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I have a repo called MySharedLib, and another repo called MyProject. MySharedLib is included in many different repos by force-pulling (like a Jedi), and NOT using subrepos.

If you clone MyProject, you are left with the following structure:

/MyProject
    MySharedLib
    OtherStuff
    Files...

MySharedLib is not a subrepo. Pulling in changes from MySharedLib is as easy as running:

hg pull -f path/to/MySharedLib.

But if changes are made to /MyProject/MySharedLib, what's the most straightforward/standard way to push ONLY those changes to the MySharedLib repo?

MQ? hg export? hg diff? hg transplant? My understanding is that almost all of these options work (some together, some apart), but I'd like some direction.

And then what happens if a dev makes a commit that includes other files than those within MySharedLib? Obviously this is something to avoid, but I'm just curious.

share|improve this question
    
And now I have the problem of choosing one answer to approve out of two great responses. Do either of you have a preference? I'm thinking Ry4an's, because it has more general utility, but Omnifarious seems to need more points than Ry4an... – Andrew Oct 8 '10 at 14:56

Here are the constraints that govern what you can push:

  • you can only push whole changesets -- if you commit some changes together it's all or none on the pushing front, you can't break up a changeset after you commit it
  • you can't push a changeset without pushing all of it ancestor changesets to

So once you've committed a linear history like this:

[0]---[1]----[2]-----[3]

you can push changesets zero and one without pushing two and three, but if you want to push two you also have to push zero and one.

And if changeset one contains changes to both /MyProject/OtherStuff and /MyProject/MySharedLib/ you have to push those together.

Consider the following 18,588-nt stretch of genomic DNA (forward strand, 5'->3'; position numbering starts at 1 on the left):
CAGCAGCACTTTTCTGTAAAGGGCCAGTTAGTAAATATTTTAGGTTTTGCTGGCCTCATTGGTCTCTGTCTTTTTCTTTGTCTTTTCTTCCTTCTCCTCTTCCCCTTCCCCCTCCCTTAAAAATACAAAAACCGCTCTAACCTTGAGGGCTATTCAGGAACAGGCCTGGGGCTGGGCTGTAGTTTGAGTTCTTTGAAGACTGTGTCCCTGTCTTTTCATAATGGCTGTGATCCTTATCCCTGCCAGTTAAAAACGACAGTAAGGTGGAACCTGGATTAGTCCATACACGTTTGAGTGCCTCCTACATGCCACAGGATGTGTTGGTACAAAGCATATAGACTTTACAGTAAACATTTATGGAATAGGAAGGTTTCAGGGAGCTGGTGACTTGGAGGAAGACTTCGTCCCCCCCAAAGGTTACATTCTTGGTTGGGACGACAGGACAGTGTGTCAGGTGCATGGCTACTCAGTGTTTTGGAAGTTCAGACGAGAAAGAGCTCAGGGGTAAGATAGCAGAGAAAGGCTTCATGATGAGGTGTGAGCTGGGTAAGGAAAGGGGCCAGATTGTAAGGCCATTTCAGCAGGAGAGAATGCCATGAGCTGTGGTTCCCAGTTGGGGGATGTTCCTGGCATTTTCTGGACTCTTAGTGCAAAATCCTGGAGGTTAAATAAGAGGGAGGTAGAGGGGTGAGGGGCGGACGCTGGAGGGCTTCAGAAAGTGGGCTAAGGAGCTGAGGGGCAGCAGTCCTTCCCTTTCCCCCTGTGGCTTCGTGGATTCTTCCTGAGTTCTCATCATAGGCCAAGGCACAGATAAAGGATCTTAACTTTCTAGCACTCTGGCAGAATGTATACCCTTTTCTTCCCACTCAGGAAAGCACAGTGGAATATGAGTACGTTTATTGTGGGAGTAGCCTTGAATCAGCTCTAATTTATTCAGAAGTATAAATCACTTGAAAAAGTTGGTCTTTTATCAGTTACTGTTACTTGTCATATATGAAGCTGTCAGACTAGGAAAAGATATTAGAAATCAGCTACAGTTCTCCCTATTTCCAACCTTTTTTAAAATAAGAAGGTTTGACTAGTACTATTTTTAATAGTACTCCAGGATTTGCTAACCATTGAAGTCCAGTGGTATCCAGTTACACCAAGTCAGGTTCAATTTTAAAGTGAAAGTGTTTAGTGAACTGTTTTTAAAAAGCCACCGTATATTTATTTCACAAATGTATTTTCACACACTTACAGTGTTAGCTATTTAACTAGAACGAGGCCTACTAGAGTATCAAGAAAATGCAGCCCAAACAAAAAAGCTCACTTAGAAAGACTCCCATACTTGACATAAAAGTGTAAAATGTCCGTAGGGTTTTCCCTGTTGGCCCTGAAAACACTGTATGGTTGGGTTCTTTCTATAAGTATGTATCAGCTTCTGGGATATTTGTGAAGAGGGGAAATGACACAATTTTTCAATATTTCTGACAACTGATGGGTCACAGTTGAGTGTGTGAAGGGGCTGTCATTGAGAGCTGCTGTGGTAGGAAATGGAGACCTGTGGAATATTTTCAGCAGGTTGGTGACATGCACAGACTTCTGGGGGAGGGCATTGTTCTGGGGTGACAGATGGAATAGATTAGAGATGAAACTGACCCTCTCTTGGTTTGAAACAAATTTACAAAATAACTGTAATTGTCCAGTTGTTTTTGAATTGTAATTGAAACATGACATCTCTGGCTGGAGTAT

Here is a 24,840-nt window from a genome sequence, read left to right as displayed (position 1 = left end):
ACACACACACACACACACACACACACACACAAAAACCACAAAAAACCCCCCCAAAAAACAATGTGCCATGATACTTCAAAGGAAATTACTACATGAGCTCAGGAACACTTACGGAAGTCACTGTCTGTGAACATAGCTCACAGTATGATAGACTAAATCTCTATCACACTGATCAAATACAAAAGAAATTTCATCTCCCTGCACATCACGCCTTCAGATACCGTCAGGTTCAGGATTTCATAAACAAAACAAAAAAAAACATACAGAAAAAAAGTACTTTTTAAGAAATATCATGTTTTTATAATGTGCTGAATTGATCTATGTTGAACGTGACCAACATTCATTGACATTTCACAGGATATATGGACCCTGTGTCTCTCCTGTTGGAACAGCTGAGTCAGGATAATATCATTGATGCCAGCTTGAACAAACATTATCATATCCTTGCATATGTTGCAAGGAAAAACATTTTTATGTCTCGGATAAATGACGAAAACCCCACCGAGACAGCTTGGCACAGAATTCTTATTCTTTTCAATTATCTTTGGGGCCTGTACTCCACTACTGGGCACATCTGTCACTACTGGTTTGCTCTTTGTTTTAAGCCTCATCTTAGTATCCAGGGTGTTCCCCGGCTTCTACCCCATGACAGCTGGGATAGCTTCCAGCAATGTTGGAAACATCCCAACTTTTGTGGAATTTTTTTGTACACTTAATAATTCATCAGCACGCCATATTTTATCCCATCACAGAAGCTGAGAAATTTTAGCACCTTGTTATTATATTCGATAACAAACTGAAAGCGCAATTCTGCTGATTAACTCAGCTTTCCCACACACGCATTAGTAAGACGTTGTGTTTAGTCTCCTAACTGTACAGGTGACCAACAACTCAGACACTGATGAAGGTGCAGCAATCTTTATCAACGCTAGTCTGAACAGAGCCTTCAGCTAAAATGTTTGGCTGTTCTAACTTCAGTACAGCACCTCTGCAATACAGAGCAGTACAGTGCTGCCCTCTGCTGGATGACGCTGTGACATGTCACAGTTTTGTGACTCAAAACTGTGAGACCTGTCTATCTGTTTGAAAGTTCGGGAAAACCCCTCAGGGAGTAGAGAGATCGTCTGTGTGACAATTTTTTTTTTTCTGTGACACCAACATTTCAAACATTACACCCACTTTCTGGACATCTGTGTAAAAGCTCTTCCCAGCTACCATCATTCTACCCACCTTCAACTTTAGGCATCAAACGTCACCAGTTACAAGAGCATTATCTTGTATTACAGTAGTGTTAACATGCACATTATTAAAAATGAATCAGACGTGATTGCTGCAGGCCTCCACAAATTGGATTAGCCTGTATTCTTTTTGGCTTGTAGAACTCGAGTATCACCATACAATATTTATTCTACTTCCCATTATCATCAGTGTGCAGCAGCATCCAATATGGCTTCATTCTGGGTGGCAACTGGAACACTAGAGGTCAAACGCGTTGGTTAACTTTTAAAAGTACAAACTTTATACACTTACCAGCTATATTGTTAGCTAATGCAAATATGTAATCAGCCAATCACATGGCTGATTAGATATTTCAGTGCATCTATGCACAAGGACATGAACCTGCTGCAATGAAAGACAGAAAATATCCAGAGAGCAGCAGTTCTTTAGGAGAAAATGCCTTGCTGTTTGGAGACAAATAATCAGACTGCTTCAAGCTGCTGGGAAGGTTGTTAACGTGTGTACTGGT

Your only flexibility comes before you commit where you can control:

  • what goes into a changeset
  • what the parents of a changeset are (which also have to be pushed with it)

So if your history currently looks like this:

[0]---[1]

and hg status is showing something like this:

M MyProject/OtherStuff/file1
M MyProject/OtherStuff/file2
M MyProject/MySharedLib/file3
M MyProject/MySharedLib/file4

Then you want to make a new changeset that has only the changes for MySharedLib that you want to push:

hg commit --include MyProject/MySharedLib

making your history look like:

[0]----[1]-----[2]

and then, before you commit the changes in OtherStuff you don't want to push you do a hg update to change the current parent revision so that your new changeset will have a parent of one instead of two:

hg update 1

Now when you do:

hg commit

your new changeset, three, will have only the non-MySharedLib changes and a parent of one, so you history will look like this:

[0]-----[1]--------[2]
          \
           --------[3]

Since two and three aren't one another's ancestors you can push either one without pushing the other.

That said, omnifarious is right: your usage isn't just weird, it's out and out wrong. You should look at a subrepo setup. It almost certainly achieves your goals better than what you or I have just described.

share|improve this answer
    
Thank you very much for the clear explanation of how to manage multiple heads purposefully. As I said in the comment to omnifarious's answer, I'm currently using subrepos now, and was actually just seeing if there was a better way, since subrepos have some issues when cloning locally, branching, and don't necessarily show their status easily. My entire team is new to Mercurial, and subrepos are just one more thing to teach and handle, and I wanted to be sure that I made the right choice initially. Thanks again for the great explanation. – Andrew Oct 8 '10 at 14:54